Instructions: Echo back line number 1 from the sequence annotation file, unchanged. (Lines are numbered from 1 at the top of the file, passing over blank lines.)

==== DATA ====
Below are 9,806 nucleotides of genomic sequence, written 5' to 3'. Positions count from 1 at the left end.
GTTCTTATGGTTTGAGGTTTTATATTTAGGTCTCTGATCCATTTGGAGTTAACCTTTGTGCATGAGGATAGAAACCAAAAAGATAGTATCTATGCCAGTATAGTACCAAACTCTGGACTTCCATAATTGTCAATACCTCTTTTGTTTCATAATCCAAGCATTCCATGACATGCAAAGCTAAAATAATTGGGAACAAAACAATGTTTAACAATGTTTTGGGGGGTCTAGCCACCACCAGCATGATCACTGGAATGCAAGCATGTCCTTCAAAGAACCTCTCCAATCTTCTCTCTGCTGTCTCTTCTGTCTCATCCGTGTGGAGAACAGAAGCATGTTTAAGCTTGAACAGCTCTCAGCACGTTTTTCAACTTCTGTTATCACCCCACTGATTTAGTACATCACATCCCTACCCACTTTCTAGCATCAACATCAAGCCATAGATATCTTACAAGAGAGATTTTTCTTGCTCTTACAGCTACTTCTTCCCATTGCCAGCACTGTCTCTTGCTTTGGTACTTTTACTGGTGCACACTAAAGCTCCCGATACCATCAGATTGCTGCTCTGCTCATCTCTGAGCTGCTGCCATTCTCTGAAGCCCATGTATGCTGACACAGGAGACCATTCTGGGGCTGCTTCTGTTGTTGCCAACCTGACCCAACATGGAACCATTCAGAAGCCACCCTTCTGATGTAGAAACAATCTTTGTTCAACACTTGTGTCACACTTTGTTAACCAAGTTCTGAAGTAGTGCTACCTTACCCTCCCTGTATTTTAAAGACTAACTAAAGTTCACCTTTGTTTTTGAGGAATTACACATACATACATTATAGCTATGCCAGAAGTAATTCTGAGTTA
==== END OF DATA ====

Below are 9,806 nucleotides of genomic sequence, written 5' to 3'. Positions count from 1 at the left end.